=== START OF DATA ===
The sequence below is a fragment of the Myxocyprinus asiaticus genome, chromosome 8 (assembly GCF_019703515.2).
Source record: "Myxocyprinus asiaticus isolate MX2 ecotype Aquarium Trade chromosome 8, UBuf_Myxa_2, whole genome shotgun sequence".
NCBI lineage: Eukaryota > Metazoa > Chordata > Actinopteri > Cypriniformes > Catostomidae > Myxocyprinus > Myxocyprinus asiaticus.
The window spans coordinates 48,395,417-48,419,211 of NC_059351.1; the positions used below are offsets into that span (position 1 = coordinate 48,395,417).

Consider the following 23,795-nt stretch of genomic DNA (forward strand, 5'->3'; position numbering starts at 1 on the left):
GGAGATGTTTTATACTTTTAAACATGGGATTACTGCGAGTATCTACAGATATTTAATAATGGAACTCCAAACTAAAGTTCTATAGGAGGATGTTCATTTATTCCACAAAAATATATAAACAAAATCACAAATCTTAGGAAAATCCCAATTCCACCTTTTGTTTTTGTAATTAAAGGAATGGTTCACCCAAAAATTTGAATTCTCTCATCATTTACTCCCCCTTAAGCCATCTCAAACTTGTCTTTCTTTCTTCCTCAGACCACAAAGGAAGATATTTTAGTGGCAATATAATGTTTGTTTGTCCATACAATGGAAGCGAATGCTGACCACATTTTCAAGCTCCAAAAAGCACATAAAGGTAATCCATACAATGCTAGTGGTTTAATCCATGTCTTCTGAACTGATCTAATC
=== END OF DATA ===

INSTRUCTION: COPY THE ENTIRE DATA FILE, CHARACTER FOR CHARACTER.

The sequence below is a fragment of the Myxocyprinus asiaticus genome, chromosome 8 (assembly GCF_019703515.2).
Source record: "Myxocyprinus asiaticus isolate MX2 ecotype Aquarium Trade chromosome 8, UBuf_Myxa_2, whole genome shotgun sequence".
NCBI lineage: Eukaryota > Metazoa > Chordata > Actinopteri > Cypriniformes > Catostomidae > Myxocyprinus > Myxocyprinus asiaticus.
The window spans coordinates 48,395,417-48,419,211 of NC_059351.1; the positions used below are offsets into that span (position 1 = coordinate 48,395,417).

Consider the following 23,795-nt stretch of genomic DNA (forward strand, 5'->3'; position numbering starts at 1 on the left):
GGAGATGTTTTATACTTTTAAACATGGGATTACTGCGAGTATCTACAGATATTTAATAATGGAACTCCAAACTAAAGTTCTATAGGAGGATGTTCATTTATTCCACAAAAATATATAAACAAAATCACAAATCTTAGGAAAATCCCAATTCCACCTTTTGTTTTTGTAATTAAAGGAATGGTTCACCCAAAAATTTGAATTCTCTCATCATTTACTCCCCCTTAAGCCATCTCAAACTTGTCTTTCTTTCTTCCTCAGACCACAAAGGAAGATATTTTAGTGGCAATATAATGTTTGTTTGTCCATACAATGGAAGCGAATGCTGACCACATTTTCAAGCTCCAAAAAGCACATAAAGGTAATCCATACAATGCTAGTGGTTTAATCCATGTCTTCTGAACTGATCTAATC